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    $\begingroup$ I wouldn't discard so easily the overwhelming power of "it can't be true so it's false". If you present the scientific community a real alien corpse they all will agree it is false, since... well, since it must be false. Radiocarbon forensics are irrelevant, since no serious scientist is going to lose a single minute of their time performing an expensive radiocarbon datation on such obvious forgery. Even if you managed to get the body analyzed, the results would show that the man died less than two centuries ago (because of having too much C14 in it), so they would be even more convinced. $\endgroup$ – Rekesoft Sep 21 '18 at 12:29
  • $\begingroup$ C14 is acurate based on certain criteria. There are lots of examples where C14 wasn't acurate because of the method measuring or the sample, meaning there is margin for interpretation. Finding a dead body in the woods or in a burial site is probably not the right circumstances for acurate C14 dating. $\endgroup$ – Mixxiphoid Sep 21 '18 at 14:30
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    $\begingroup$ his C14 would be at the same level as anybody else who died around that time. They'd probably be a few half-times off from the actual date of death because of the extra C14 content, but it wouldn't look modern to them. $\endgroup$ – Jacco van Dorp Sep 21 '18 at 14:57
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I am a scientist, but not a forensic scientist. First, if the body was just "left in a field", you'd probably have no body; bugs and wild animals would eat it all, often even the bones, and the bones would likely be scattered.

But presuming anything survived, chances are the modern origin would prove to the scientists the body was modern. Period. Anything else about how it was found would be dismissed as a hoax, or a misunderstanding of whomever found it.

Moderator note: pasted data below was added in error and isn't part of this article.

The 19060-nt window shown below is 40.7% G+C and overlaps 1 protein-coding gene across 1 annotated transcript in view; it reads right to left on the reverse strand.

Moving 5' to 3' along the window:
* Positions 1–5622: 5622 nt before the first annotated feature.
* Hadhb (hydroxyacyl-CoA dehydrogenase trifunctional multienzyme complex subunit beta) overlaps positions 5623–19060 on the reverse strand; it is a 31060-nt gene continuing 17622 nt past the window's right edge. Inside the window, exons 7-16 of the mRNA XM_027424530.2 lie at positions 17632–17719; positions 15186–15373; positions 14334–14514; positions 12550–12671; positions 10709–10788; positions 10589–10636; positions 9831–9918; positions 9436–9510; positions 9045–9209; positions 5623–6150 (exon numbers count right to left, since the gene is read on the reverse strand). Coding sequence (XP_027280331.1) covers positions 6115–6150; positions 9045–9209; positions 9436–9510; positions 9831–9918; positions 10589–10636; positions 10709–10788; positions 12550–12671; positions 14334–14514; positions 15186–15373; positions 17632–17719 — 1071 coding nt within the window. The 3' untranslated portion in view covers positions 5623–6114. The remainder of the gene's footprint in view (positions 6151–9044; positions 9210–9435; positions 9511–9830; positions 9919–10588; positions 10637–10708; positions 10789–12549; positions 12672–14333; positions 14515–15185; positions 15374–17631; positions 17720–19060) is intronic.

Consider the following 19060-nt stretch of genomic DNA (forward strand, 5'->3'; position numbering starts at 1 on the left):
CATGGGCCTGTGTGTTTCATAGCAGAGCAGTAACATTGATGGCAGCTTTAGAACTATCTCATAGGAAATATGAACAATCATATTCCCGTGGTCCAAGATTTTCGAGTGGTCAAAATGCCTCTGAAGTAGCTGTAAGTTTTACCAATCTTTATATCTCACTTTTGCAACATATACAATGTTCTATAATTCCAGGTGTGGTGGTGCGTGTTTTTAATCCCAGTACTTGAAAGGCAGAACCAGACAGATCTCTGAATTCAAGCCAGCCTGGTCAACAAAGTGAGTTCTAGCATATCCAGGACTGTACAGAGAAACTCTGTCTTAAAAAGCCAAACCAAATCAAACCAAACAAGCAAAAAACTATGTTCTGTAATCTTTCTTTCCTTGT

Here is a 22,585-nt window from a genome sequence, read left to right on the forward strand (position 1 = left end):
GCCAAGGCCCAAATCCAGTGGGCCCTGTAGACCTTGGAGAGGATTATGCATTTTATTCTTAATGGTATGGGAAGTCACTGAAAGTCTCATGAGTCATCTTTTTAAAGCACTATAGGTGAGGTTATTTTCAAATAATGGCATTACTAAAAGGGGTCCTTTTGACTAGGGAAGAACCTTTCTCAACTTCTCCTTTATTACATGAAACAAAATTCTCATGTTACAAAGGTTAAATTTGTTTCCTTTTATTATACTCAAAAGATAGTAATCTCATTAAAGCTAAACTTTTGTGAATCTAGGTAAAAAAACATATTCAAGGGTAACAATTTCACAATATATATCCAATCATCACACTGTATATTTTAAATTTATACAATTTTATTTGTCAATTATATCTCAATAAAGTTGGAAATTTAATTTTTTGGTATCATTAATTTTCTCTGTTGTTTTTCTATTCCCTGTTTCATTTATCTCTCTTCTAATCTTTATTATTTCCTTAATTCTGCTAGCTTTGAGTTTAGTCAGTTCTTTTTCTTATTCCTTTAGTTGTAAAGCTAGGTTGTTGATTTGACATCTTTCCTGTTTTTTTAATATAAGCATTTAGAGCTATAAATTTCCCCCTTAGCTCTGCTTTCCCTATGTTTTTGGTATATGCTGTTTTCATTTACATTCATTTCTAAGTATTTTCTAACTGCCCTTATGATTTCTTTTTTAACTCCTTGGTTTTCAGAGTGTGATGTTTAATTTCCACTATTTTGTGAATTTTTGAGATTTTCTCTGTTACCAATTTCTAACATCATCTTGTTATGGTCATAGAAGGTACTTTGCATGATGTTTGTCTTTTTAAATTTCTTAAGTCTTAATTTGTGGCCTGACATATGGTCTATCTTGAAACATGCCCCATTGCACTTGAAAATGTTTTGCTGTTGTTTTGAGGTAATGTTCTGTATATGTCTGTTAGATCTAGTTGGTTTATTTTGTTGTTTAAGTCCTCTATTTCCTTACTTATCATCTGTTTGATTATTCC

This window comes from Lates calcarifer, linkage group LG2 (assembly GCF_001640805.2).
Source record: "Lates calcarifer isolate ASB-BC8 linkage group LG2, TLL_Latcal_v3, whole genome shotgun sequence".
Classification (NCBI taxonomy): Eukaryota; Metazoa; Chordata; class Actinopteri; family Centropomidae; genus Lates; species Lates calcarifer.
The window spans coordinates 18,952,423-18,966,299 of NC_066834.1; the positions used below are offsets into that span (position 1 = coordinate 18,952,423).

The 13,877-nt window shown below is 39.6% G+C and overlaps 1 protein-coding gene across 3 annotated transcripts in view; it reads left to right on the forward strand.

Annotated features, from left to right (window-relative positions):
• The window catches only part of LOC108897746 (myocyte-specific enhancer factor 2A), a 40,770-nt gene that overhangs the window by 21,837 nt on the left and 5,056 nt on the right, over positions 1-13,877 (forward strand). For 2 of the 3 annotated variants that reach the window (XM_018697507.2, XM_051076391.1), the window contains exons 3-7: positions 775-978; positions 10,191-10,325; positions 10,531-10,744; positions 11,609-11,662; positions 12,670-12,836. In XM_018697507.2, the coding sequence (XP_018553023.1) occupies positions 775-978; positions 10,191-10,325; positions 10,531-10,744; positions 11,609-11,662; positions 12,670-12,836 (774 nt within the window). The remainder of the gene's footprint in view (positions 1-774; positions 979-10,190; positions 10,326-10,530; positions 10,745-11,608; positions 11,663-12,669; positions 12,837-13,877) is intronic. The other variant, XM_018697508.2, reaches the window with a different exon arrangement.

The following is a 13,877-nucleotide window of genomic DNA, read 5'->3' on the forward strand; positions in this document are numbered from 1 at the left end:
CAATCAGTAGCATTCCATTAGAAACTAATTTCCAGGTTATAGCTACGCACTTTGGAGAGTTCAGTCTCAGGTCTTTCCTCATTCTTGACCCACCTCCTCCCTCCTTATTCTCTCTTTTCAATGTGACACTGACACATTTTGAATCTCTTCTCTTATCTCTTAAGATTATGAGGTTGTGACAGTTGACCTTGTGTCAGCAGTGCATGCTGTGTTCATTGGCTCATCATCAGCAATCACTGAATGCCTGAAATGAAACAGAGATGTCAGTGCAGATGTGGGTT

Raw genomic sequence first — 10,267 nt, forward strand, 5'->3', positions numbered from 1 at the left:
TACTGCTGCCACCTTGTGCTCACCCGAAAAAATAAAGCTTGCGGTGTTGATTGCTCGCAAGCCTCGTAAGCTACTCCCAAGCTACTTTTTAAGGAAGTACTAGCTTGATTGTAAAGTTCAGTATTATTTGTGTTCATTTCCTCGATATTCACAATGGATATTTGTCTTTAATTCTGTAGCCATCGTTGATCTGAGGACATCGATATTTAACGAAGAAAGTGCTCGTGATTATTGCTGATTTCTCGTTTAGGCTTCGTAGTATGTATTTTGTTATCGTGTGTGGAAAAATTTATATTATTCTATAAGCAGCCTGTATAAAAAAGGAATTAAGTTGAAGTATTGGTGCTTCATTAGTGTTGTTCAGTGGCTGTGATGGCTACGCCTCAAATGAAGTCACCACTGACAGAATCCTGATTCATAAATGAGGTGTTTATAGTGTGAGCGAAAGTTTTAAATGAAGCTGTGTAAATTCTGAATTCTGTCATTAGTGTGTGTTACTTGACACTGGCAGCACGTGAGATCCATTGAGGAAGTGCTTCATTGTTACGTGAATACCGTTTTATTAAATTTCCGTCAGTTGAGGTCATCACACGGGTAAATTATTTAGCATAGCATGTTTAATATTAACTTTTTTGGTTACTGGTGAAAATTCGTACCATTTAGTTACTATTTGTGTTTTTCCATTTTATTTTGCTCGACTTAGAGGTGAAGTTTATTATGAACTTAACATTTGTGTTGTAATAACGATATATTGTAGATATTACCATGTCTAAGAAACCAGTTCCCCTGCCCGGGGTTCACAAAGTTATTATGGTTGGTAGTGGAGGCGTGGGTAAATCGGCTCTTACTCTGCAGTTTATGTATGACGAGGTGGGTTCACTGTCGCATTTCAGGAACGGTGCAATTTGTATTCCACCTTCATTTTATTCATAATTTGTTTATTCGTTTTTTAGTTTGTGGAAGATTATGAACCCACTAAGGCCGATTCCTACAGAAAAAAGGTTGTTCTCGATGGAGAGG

We wouldn't embrace the idea of time travel, the best you can hope for is that we scientists are perfectly comfortable saying "We don't know." Only laymen insist upon an explanation for everything, no matter how outlandish. We will say "we don't know" how a modern body ended up in a medieval archaeological dig, and we will not embrace any "magical" solution (like time travel). Ever.

It just happened by some normal method, or fraud, or a misunderstanding or a failure of some sort, and like many unsolved murders we don't know, and the evidence (soil and site, not bones) has been destroyed so we will never know. That's okay with us, "I don't know" is the only honest answer.

The reasoning behind that is Magic can explain anything, so embracing it puts an end to real inquiry, real science, and real explanations. Just blame everything on Magic, or God, or Time Travel and you're done. If we don't reject magical solutions, or if we consider everything possible no matter how many contradictions or paradoxes it might produce, then serious science and discovery cannot happen. I admit not every scientist is on this boat, but the vast majority of us are. We will regard your time-traveling body a trick of humans, or a trick of nature, but not as actual time travel.

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When a body is found the police are informed. It's clearly a modern body even if it's in an apparently historic hole in an advanced state of decay, for that matter a body that has clearly died a violent death.

You're now looking at a murder investigation that will go unsolved. Time travel will not be considered by the scientists or authorities, because time travel isn't possible.

The conspiracy nuts can say what they like, they usually do, but nobody will take them seriously. At least until time travel is publicly invented, at which point the slightly strange cold case may be reopened but will more likely have been long forgotten.

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  • $\begingroup$ The medieval era is far enough back to do reliable C14-dating as it will be a skeleton only... $\endgroup$ – Fabby Sep 21 '18 at 11:40
  • $\begingroup$ @Fabby, it's a modern skeleton so you can't do C14 dating, it's already corrupted by the nuclear test background. $\endgroup$ – Separatrix Sep 21 '18 at 11:44
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    $\begingroup$ The c14 cycle ends with the death of the subject, and normal radioactive decay will ensure that it dates to within a few years of the actual death. However, police will be called and dental records will tie the body to the missing mad scientist. Only if the body is found before the scientist goes missing would anyone consider carbon dating it. $\endgroup$ – pojo-guy Sep 22 '18 at 5:38